- Set up the differential equation that models the behavior of the motorcycle suspension system.
- We are interested in what happens when the motorcycle lands after taking a jump. Let time \[t=0\] denote the time when the motorcycle first contacts the ground. If the motorcycle hits the ground with a velocity of 10 ft/sec downward, find the equation of motion of the motorcycle after the jump.
- Graph the equation of motion over the first second after the motorcycle hits the ground.

**Solution**

- We have defined equilibrium to be the point where \(mg=ks\), so we have
\[\begin{align} mg & =ks \\ 384 & =k(\dfrac{1}{3})\\ k & =1152. \end{align}\]

We also have

\[\begin{align} W & =mg \\ 384 & =m(32) \\ m & =12. \end{align}\]

Therefore, the differential equation that models the behavior of the motorcycle suspension is

\[12x″+240x′+1152x=0.\]

Dividing through by 12, we get

\[x''+20x′+96x=0.\]

- The differential equation found in part a. has the general solution
\[x(t)=c_1e^{−8t}+c_2e^{−12t}.\]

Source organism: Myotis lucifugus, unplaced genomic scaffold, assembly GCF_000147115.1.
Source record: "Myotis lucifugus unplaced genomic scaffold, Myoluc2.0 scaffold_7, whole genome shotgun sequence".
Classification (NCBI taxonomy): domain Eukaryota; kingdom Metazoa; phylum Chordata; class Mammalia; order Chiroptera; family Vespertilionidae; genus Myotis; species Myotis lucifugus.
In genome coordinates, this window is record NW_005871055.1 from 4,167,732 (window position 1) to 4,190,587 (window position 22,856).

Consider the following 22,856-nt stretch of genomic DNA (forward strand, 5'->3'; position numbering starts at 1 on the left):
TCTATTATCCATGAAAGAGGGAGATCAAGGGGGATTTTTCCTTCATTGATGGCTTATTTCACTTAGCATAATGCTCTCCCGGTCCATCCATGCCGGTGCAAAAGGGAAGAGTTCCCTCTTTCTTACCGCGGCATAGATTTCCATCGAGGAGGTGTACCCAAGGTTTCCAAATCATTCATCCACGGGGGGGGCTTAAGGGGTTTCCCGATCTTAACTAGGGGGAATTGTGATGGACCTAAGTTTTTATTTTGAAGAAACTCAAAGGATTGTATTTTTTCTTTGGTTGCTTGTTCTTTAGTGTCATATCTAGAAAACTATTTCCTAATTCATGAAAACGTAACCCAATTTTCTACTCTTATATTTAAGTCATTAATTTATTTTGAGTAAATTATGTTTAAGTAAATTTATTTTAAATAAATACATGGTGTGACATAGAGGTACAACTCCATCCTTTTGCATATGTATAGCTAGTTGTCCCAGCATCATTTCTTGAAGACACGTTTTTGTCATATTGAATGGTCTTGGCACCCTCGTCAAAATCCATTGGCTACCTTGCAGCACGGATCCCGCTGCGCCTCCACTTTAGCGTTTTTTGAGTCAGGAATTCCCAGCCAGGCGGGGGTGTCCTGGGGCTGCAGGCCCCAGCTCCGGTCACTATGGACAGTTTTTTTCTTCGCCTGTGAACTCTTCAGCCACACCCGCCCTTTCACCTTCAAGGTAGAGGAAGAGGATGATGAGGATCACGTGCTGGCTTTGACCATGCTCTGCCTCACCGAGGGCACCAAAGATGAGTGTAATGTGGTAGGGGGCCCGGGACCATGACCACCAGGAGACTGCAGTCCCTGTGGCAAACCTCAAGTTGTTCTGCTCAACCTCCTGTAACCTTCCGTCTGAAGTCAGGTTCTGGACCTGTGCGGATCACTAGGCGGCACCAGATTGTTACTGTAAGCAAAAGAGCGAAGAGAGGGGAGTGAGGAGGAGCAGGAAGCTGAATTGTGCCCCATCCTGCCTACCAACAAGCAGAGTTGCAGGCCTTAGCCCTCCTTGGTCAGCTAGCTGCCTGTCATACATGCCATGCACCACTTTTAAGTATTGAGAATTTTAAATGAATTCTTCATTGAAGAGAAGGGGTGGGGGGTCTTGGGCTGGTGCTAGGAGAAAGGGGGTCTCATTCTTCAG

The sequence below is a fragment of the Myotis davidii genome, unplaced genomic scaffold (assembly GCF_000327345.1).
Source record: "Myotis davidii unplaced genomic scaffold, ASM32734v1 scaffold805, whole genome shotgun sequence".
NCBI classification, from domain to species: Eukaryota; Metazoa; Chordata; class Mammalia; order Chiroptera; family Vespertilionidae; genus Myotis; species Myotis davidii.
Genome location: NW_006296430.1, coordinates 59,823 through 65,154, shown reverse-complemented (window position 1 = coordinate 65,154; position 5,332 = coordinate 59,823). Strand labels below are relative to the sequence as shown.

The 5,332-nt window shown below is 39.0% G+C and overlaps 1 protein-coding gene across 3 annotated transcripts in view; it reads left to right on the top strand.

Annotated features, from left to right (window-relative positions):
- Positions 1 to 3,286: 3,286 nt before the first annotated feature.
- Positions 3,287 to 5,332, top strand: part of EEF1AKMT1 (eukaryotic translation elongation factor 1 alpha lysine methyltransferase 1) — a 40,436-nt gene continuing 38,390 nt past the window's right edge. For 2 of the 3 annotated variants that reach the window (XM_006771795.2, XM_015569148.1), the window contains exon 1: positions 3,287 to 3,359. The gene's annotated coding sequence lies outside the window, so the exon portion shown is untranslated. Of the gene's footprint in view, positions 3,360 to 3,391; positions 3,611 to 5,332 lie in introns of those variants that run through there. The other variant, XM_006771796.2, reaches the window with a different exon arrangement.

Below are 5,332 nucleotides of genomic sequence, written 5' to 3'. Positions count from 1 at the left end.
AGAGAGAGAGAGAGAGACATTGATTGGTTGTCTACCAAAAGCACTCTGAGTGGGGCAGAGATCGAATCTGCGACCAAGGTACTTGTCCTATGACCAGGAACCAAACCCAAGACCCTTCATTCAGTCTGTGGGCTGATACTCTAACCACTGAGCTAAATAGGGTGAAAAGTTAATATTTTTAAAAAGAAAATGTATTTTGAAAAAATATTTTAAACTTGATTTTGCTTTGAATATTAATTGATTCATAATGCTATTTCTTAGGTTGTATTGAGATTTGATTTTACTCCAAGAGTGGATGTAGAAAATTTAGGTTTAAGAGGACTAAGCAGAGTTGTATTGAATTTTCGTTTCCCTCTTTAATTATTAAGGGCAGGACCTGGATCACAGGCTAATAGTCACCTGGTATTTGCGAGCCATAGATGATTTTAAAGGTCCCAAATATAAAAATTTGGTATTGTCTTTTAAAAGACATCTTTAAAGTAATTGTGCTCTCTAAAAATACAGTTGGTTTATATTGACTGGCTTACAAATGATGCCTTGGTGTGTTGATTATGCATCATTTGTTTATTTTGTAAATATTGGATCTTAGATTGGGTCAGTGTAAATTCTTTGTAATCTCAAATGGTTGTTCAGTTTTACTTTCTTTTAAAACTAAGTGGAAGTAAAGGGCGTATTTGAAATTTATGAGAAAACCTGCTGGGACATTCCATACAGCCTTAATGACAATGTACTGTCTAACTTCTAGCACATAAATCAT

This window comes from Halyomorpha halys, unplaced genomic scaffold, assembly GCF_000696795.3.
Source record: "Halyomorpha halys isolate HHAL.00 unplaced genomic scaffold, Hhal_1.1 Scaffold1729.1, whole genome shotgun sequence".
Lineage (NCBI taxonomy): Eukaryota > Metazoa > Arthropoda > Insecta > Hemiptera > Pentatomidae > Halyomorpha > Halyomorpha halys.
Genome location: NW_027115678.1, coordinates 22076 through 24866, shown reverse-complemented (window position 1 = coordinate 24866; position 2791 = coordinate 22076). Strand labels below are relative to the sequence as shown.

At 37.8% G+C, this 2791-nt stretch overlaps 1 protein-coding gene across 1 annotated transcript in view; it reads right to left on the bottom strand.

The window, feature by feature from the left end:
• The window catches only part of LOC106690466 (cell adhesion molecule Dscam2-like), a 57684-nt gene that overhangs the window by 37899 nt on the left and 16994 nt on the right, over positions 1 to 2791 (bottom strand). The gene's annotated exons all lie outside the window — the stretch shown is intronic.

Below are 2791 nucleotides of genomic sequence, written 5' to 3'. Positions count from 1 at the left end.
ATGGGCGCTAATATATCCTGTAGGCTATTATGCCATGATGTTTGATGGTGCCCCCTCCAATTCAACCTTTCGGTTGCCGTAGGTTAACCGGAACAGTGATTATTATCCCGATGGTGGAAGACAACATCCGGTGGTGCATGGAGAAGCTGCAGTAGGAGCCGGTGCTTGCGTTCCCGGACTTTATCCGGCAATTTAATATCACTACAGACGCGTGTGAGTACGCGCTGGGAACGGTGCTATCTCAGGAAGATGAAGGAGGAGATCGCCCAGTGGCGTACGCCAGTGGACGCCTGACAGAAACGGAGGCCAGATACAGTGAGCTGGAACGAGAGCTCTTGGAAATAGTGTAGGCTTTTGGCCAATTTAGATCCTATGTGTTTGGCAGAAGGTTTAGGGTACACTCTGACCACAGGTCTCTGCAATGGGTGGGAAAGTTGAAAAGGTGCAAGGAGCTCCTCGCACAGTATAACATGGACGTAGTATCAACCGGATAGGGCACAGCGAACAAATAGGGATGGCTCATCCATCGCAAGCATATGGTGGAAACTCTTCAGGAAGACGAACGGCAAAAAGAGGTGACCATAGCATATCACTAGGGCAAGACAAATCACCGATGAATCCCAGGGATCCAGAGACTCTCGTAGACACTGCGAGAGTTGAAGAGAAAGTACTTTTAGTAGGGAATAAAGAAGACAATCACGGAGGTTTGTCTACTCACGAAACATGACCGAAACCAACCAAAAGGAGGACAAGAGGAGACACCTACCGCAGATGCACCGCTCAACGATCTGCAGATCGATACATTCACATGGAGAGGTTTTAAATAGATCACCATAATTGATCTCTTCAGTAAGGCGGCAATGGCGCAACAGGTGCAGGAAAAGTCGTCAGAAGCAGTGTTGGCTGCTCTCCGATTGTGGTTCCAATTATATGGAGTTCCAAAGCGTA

Now, to determine our initial conditions, we consider the position and velocity of the motorcycle wheel when the wheel first contacts the ground. Since the motorcycle was in the air prior to contacting the ground, the wheel was hanging freely and the spring was uncompressed. Therefore the wheel is 4 in. \((\dfrac{1}{3}\text{ft})\) below the equilibrium position (with respect to the motorcycle frame), and we have \(x(0)=\dfrac{1}{3}.\) According to the problem statement, the motorcycle has a velocity of 10 ft/sec downward when the motorcycle contacts the ground, so \(x′(0)=10.\) Applying these initial conditions, we get \(c_1=\dfrac{7}{2}\) and \(c_2=−(\dfrac{19}{6})\),so the equation of motion is

\[x(t)=\dfrac{7}{2}e^{−8t}−\dfrac{19}{6}e^{−12t}.\]

- The graph is shown in Figure \(\PageIndex{10}\).